A Visit to Boquillas, Mexico

We started our day early as we had planned to go to Boquillas, Mexico today. It’s about a 40 mile trip all the way through the Park from Terlingua to the Rio Grande. We stopped in Terlingua and got gas at $2.70 plus and then I drove for a change while Jerry fiddled with his camera and took numerous pictures. As we entered Big Bend we stopped to get another picture under the sign as the ones we took the other day were not good. Further down the road we stopped at Panther Junction as Jerry wanted to show a ranger a small piece of rock that he had found at Lower Burro Mesa Pour-off when he climbed up the mountain side. It was multi-colored with pinks and blues. Jerry showed it to the ranger and the ranger said he had never seen anything like it before and would give it to a geologist.

img_1728We reached the Boquillas crossing and there was not another car in the parking lot. Umm, a little quiet today. We went on into the office and the ranger explained the procedure to us. About the same time a couple from Oregon, Karen and Mike, came in and we ended up enjoying the trip together. We walked about 200 yards down to the Rio Grande where we got into a row boat and then were taken across the narrow crossing. The water was very muddy and flowing fairly strong but the guy rowed across with no trouble.

img_4503When we got to the other side we paid $5 for the round trip and received tickets to be presented for the ride back. Then we were asked how we wanted to get to the village. Karen and I elected to ride a burro while Jerry and Mike walked. Jerry and Mike were much faster than Karen and me. I could not make my burro who apparently lost half of one of his ears at some point go any faster. I could steer him out of the way of approaching vehicles but we got no faster, no slower.

When we reached the village we went directly to the immigration office which was closed! In fact we never showed our passports. Apparently 11:00 is a little early to visit as we noticed that the ladies were just putting out their wares. There were several stands with embroidery pieces and some were quite well done but I didn’t see anything that I thought I could use.

Our guide who spoke very little English showed us around the village. Fortunately Karen could speak Spanish so she was able to ask some questions for us. It is a very small typical Mexican village whose main source of income is tourism. I was astonished to see that had they Wi-Fi and solar street lights. He took us by the school where there was one teacher and approximately 25 children. The town also has a hospital although it didn’t seem to be opened. We saw the local church which was painted yellow. I went inside and it only had a few pews. There were a lot of dogs running around and quite a number of horses. I asked what the horses were used for and the answer was “tourism”. We were only approached once, well twice, once going into the village and once returning to buy something. A cute little boy ran out in the street with a metal figurine that he offered for sale.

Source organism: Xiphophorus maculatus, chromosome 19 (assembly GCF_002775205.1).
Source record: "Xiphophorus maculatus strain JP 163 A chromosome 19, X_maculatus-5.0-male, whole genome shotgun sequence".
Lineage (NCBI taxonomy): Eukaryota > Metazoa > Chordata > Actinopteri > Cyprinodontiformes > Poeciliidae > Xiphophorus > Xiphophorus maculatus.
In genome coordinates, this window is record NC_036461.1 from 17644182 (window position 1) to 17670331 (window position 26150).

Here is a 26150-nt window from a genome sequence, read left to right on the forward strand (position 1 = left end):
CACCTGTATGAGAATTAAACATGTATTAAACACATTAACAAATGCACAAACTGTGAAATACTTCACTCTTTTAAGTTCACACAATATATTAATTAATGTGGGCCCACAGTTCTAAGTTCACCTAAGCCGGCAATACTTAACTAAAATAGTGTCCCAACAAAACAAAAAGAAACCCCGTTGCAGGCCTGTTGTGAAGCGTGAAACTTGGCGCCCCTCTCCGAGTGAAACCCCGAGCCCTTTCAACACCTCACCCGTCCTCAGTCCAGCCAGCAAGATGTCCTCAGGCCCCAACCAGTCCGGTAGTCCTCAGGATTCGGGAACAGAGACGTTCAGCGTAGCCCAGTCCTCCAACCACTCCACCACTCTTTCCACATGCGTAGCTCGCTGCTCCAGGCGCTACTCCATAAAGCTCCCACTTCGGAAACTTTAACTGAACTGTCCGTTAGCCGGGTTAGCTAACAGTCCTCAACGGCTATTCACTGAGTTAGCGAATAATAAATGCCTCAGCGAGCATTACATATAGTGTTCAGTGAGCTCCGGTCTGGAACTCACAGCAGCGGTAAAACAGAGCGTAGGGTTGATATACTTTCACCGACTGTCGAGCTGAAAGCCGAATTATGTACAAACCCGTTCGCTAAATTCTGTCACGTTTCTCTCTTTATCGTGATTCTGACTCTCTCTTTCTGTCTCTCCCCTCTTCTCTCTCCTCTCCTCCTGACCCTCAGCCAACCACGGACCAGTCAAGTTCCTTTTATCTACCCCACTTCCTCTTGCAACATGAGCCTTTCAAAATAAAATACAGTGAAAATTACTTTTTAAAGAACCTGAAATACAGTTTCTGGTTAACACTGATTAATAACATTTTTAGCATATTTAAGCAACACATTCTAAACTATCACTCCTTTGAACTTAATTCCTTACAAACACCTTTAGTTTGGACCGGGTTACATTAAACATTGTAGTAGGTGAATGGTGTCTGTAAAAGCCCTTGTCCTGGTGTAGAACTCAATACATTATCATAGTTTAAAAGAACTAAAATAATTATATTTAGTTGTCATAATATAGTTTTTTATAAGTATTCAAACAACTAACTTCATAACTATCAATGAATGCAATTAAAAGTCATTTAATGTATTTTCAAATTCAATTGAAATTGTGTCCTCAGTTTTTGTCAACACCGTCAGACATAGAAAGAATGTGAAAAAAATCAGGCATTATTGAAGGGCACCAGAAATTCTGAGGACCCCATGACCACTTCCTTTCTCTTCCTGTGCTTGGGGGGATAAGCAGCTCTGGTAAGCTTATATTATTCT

After our “tour” we went to Jose Falcons for snacks. As we walked I heard a good old southern accent and talked briefly with a gentleman from Greensboro. The lady who owned the restaurant spoke English quite well so we had no trouble ordering. Jerry and I bought salsa and chips for the group and Karen and Mike bought the guide a drink. I had quesadilla and Jerry had tacos made with cabbage. Both were very good but not very filling. We both had cokes, me a regular and Jerry a diet. We were told that cokes in Mexico are sweeter and more like the original coke because they are sweetened with pure cane sugar. I really didn’t notice any difference but then I probably wouldn’t because I rarely drink soft drinks.

We mounted our trusty burros again and back to the river side we went albeit slowly! When we got back to the United States we had to check in and have our passports scanned. I was wondering how we would check back in as it would appear that we had never checked into Mexico but there was no problem.

img_4523We rode up to Boquillas Canyon Overlook and by gosh, there on the other side of the Rio Grande was a canoe and two or three people plus another burro and a horse. At the edge of the overlook was a sand dune slide to the river. I guess the canoe would come over and pick you up and take you to the Mexican side. Interesting. I’m not sure where you’d go once you got over because the closest city is 180 miles away. That’s where the manager of the restaurant has to go for groceries!

It was a little awesome standing on the banks of the Rio Grande but it looked a lot different than what I would have expected. Very muddy and silky and I wouldn’t want to put my feet in it but I understand there are fish in it. Amazing!

We rode down to where the trail to the very top of the canyon started but elected not to do that today. Instead we headed back to the motor home to do some much needed chores. Along the way we kept stopping to take pictures of the landscape. It is amazing how different things look depending on whether you are traveling east or west. The sun can make all the difference in the world in just a few seconds. It is definitely beautiful country.


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